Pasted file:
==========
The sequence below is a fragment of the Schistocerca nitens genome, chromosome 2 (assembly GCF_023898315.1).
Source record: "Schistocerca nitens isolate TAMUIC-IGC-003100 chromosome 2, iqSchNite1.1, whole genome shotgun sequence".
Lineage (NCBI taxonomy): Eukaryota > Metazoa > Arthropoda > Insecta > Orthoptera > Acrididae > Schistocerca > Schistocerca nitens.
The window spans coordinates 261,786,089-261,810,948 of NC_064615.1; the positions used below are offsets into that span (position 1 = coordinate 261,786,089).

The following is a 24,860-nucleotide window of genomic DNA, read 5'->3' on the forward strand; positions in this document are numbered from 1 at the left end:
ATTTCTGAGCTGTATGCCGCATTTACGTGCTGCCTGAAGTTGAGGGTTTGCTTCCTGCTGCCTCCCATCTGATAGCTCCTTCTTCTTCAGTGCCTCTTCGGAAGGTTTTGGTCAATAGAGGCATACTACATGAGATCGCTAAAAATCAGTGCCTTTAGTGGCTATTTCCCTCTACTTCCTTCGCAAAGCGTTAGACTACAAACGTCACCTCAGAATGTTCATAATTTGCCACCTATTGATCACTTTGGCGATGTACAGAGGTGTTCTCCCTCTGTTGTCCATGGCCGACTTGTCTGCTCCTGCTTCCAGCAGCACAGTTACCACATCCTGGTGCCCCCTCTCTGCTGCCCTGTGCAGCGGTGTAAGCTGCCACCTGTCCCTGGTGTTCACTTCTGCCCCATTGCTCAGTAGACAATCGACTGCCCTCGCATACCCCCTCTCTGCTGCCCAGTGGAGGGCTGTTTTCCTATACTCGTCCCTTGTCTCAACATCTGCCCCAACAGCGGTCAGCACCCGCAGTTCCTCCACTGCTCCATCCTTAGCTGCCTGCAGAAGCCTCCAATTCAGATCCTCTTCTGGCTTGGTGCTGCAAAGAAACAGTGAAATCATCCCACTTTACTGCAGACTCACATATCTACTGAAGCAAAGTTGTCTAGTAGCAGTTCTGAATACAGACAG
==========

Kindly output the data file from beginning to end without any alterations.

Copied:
The sequence below is a fragment of the Schistocerca nitens genome, chromosome 2 (assembly GCF_023898315.1).
Source record: "Schistocerca nitens isolate TAMUIC-IGC-003100 chromosome 2, iqSchNite1.1, whole genome shotgun sequence".
Lineage (NCBI taxonomy): Eukaryota > Metazoa > Arthropoda > Insecta > Orthoptera > Acrididae > Schistocerca > Schistocerca nitens.
The window spans coordinates 261,786,089-261,810,948 of NC_064615.1; the positions used below are offsets into that span (position 1 = coordinate 261,786,089).

The following is a 24,860-nucleotide window of genomic DNA, read 5'->3' on the forward strand; positions in this document are numbered from 1 at the left end:
ATTTCTGAGCTGTATGCCGCATTTACGTGCTGCCTGAAGTTGAGGGTTTGCTTCCTGCTGCCTCCCATCTGATAGCTCCTTCTTCTTCAGTGCCTCTTCGGAAGGTTTTGGTCAATAGAGGCATACTACATGAGATCGCTAAAAATCAGTGCCTTTAGTGGCTATTTCCCTCTACTTCCTTCGCAAAGCGTTAGACTACAAACGTCACCTCAGAATGTTCATAATTTGCCACCTATTGATCACTTTGGCGATGTACAGAGGTGTTCTCCCTCTGTTGTCCATGGCCGACTTGTCTGCTCCTGCTTCCAGCAGCACAGTTACCACATCCTGGTGCCCCCTCTCTGCTGCCCTGTGCAGCGGTGTAAGCTGCCACCTGTCCCTGGTGTTCACTTCTGCCCCATTGCTCAGTAGACAATCGACTGCCCTCGCATACCCCCTCTCTGCTGCCCAGTGGAGGGCTGTTTTCCTATACTCGTCCCTTGTCTCAACATCTGCCCCAACAGCGGTCAGCACCCGCAGTTCCTCCACTGCTCCATCCTTAGCTGCCTGCAGAAGCCTCCAATTCAGATCCTCTTCTGGCTTGGTGCTGCAAAGAAACAGTGAAATCATCCCACTTTACTGCAGACTCACATATCTACTGAAGCAAAGTTGTCTAGTAGCAGTTCTGAATACAGACAG